The drivers are confident thanks to the changes to the mechanical platform that can now be made to work better with the aerodynamic performance of the car.

That’s not just about the visually obvious change to pushrod rear suspension, but greater anti-dive at the front and anti-squat at the rear - to keep the car more balanced in extreme states of heavy braking, acceleration and high speed.

Mercedes even showed off the extent to which it can run anti-dive at the front by switching the upper wishbone rear leg to a lower mounting point during the test.

Trackside engineering director Andrew Shovlin claims the handling flaws of last year’s car are gone and that a number of its troubles are now behind the team.

Mercedes isn’t back on top. But what matters is it now has something it can work with rather than endlessly floundering trying to make the best of an erratic car.

McLaren and Aston Martin won't be an immediate threat

McLaren’s test was hit with a couple of time-consuming issues. A problem in the fuel tank led to a delay on day two and a clutch issue halted running on day three. 

It meant McLaren had a far from prolific test, with only Williams completing fewer laps.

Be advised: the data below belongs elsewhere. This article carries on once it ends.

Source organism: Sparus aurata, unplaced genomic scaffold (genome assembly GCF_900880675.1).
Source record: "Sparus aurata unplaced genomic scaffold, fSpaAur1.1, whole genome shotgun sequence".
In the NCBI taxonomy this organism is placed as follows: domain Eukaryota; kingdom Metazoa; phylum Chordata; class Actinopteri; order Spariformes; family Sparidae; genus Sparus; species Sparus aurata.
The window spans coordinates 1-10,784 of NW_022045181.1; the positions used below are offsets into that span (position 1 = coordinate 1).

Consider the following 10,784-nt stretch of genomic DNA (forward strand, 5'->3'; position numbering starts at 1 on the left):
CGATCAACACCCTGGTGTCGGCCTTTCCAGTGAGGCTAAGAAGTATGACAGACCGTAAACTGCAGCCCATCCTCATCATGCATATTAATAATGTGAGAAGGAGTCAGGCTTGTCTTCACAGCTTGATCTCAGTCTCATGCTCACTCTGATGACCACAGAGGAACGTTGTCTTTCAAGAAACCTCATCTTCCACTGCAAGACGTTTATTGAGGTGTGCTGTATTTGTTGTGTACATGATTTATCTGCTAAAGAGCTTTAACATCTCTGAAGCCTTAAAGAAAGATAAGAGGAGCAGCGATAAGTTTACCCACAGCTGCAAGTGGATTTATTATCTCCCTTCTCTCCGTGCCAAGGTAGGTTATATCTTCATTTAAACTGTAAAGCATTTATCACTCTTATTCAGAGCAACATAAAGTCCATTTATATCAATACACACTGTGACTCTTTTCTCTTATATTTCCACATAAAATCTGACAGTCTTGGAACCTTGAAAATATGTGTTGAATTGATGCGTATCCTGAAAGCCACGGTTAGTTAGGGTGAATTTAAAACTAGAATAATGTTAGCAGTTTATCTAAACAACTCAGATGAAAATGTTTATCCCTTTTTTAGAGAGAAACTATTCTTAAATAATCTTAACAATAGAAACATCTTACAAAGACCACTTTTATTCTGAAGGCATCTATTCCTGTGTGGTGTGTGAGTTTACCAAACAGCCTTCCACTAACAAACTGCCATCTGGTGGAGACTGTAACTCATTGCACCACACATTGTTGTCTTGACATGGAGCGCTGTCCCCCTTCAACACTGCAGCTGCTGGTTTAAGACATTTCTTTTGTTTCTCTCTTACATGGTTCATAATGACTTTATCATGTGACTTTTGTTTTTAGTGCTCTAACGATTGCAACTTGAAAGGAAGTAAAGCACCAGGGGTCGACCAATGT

And headline laptimes, of limited use though they might be, did not paint McLaren as an immediate threat to the top two teams.

That was reflected in the team’s public stance too. McLaren Racing CEO Zak Brown told The Race that Red Bull’s in the clear and Ferrari is best of the rest, while Lando Norris bluntly said "we’re still a very long way behind Red Bull and a long way behind Ferrari still".

It’s probably a similar situation at Aston Martin, which looks eye-catching at times from trackside but also has some moments that suggest it is trailing Ferrari in particular in that best-of-the-rest group. 

This wasn’t the kind of jaw-droppingly good test that heralded Aston Martin as a real dark horse 12 months ago. But there were no red flags literally or internally, which suggests Aston Martin should be threatening the lead group even if it’s not in the thick of it. 


The same drain cover coming loose on the outside kerb approaching Turn 11 was a frustrating interruption for the teams this week - twice. 

First, the broken parts were re-welded on day two. When it broke again on day three, the whole structure was reinforced. Both disruptions caused driving and (less importantly!) media schedules to be rejigged.

But there’s a race here next week – so while both temporary solutions held firm for a day of testing each, a more permanent fix is needed. 

It could be gloriously simple: remove the drain entirely, fill the area with concrete and paint it as required. That had not been decided by the end of the test but it was the preferred choice. 

While it seems drastic, it’s also quite pragmatic. Drainage isn’t exactly critical here even though it did rain for the recent Formula 2 test.